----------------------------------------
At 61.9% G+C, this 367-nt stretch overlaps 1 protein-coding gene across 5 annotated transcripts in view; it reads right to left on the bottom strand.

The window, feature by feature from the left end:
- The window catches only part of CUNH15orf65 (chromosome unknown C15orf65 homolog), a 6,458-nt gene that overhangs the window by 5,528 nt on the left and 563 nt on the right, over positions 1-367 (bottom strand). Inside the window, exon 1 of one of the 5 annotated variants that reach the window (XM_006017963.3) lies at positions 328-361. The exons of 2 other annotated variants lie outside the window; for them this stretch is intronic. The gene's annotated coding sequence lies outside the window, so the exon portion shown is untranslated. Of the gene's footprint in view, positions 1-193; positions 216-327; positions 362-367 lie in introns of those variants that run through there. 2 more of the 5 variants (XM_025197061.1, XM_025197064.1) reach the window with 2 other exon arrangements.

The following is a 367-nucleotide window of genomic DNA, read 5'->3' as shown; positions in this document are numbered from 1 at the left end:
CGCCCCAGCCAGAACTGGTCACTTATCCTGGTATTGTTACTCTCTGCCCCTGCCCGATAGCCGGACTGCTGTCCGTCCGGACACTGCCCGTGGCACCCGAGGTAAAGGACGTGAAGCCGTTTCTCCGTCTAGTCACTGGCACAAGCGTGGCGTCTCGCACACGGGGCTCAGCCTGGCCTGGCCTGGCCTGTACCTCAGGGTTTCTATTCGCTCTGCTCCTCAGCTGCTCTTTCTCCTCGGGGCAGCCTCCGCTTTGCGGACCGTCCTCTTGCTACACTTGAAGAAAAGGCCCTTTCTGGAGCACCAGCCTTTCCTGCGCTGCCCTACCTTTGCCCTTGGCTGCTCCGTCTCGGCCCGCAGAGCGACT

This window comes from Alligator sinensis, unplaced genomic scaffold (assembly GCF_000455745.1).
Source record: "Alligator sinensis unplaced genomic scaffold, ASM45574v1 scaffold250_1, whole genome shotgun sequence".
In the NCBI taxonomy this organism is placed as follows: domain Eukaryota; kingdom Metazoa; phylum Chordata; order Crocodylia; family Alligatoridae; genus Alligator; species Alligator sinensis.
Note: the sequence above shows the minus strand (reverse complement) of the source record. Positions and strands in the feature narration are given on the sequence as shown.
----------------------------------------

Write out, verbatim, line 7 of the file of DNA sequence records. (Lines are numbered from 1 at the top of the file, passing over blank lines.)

Source record: "Alligator sinensis unplaced genomic scaffold, ASM45574v1 scaffold250_1, whole genome shotgun sequence".